While it is beyond the scope of this article to present a comprehensive analysis, a schedule is attached that demonstrates the implications of what might occur upon a termination of the interest rate swap agreement by the counter party because of some default or termination event that occurs. The schedule shows what cost the defaulting party would have to pay or would be entitled to receive as a termination payment depending on the replacement swap rate applicable at that time of default or termination event as compared to the fixed rate of interest and how many years until maturity. Replacement swap rates greater than the fixed rate of interest will impose an additional obligation on the borrower, while a replacement swap rate less than the fixed rate of interest would entitle the borrower (who may be in default) to receive an amount of money depending on the rate difference and the years to maturity.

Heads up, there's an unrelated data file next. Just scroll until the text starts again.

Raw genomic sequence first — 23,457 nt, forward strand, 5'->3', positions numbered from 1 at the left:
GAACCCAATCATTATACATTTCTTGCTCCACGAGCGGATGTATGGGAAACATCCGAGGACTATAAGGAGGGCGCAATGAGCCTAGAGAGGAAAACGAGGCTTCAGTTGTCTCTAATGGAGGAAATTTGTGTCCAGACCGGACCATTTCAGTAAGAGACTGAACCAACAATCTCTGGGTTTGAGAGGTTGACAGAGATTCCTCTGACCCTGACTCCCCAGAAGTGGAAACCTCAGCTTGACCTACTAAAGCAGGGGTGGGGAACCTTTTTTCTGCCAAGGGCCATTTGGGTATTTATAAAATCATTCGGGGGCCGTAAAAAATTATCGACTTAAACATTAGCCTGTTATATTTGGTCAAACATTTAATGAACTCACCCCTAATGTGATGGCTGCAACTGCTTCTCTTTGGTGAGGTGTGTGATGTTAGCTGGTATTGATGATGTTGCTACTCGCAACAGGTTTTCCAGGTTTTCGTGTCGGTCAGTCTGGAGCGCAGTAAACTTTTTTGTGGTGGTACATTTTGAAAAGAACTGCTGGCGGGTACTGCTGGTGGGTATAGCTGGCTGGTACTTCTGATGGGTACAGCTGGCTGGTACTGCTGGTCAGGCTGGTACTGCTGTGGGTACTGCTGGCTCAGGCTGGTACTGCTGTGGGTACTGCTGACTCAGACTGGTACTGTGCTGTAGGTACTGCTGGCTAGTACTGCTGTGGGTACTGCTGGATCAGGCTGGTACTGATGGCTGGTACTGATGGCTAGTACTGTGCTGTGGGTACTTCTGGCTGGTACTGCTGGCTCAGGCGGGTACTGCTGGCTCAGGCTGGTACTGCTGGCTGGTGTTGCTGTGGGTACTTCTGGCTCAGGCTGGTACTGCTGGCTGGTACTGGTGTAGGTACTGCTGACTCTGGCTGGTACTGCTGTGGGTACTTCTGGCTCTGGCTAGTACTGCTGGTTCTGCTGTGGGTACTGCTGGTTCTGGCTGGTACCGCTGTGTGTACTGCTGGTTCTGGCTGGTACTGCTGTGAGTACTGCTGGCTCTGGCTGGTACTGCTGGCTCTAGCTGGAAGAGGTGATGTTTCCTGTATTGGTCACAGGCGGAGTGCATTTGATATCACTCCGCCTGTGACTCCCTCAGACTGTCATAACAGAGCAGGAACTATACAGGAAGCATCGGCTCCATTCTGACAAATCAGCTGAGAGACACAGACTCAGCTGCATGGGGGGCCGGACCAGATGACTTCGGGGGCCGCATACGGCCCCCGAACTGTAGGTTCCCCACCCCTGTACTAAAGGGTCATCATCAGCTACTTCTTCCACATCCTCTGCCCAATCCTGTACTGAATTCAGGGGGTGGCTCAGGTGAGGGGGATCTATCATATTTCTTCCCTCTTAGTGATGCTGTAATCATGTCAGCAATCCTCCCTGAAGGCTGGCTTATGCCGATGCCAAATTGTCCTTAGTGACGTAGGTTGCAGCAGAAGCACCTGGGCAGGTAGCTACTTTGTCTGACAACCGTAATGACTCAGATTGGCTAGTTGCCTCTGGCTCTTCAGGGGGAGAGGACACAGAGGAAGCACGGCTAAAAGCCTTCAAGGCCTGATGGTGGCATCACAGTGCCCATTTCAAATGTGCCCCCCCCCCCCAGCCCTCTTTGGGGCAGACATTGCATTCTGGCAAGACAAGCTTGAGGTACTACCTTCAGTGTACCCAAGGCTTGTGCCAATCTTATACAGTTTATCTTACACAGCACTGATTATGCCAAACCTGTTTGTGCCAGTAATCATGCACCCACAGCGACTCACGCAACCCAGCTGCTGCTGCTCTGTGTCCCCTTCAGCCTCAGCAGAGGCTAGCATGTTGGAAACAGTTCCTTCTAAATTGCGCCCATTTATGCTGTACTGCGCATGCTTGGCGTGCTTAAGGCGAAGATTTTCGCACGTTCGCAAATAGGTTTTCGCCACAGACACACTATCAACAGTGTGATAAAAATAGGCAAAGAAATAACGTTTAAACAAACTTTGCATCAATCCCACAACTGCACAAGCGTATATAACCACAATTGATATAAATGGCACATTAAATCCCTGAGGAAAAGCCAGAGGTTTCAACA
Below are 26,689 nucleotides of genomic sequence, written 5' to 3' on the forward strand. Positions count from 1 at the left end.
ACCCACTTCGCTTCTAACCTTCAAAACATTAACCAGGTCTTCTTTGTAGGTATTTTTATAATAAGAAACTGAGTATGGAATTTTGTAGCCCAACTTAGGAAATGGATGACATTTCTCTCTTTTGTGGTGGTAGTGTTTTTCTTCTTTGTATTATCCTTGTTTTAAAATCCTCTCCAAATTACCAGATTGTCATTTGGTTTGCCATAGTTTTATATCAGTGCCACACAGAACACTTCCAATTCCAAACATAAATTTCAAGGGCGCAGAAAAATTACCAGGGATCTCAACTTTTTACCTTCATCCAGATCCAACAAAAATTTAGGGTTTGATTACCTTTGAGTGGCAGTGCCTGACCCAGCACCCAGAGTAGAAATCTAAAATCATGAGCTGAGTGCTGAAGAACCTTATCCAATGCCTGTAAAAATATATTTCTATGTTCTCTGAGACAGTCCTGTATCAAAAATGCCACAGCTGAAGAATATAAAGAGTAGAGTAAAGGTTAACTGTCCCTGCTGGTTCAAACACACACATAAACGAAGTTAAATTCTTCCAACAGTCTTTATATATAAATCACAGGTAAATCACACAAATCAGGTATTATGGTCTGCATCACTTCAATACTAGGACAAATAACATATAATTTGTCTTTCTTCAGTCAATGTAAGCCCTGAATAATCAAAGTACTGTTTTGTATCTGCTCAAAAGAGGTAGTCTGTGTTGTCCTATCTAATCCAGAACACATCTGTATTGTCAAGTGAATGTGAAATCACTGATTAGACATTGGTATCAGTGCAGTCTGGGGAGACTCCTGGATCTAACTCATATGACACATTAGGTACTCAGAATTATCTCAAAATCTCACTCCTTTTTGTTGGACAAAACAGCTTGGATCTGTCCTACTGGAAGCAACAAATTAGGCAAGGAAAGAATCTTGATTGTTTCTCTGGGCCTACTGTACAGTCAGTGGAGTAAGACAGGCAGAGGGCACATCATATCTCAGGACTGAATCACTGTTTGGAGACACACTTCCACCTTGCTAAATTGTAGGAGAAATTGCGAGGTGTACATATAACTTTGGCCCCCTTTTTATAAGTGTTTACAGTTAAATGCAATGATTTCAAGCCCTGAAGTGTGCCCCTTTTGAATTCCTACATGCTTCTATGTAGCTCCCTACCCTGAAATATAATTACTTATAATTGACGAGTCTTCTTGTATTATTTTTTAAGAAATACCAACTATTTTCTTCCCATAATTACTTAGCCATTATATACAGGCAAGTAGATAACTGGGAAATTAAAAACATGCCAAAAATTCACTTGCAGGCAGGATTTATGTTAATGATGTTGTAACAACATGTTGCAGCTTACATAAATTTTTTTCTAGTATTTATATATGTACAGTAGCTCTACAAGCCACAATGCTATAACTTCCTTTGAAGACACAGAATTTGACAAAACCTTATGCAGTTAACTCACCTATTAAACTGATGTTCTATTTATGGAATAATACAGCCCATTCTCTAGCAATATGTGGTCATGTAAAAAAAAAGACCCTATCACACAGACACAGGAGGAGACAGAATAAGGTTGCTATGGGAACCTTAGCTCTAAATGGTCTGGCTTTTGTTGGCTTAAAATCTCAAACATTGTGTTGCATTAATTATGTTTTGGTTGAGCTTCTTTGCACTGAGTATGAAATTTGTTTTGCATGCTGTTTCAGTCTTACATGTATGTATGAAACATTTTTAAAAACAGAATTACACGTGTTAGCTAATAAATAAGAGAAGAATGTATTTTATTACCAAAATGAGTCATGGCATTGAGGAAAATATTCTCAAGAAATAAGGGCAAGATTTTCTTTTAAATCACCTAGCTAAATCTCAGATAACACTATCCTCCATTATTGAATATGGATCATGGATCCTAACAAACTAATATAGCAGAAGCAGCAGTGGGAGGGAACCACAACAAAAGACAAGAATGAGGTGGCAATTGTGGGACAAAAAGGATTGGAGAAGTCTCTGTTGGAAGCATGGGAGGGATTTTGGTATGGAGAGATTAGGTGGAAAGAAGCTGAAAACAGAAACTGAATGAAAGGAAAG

At the end of the day, the interest rate swap agreement can be an effective tool if used properly to even out a borrower's long term interest costs. While there are risks in any decision of this nature, if one listens to the economists, one could conclude that at some point down the road, interest rates will be going up, meaning now may be a time to explore if this is a viable and appropriate tool to utilize. And is this tool only available for big dollar loans? No, it can be utilized efficiently with loan amounts as low as $1 million.

We would like to thank Andrew Tetlow, CPA, Manager of Interest Rate Risk Products at Mutual of Omaha Bank for his input and assistance. Andrew may be reached at
Michael W. Margrave,, who is also a Certified Public Accountant, practices company and Real Estate law, as well as business acquisition and disposition transactions, and estate planning.
About Our Law Firm 

Margrave Celmins is a member of LawPact, which is an association of independent, business-oriented law firms in the U.S. and overseas.  Currently there are 52 member firms.  This is a terrific resource for clients who have legal matters in other states and abroad.  There are 30 states and 22 countries represented by member firms throughout Europe and in Canada, Mexico, Brazil, Argentina and India.


Margrave Celmins, P.C.

8171 E. Indian Bend Rd., #101

Scottsdale, Arizona   85250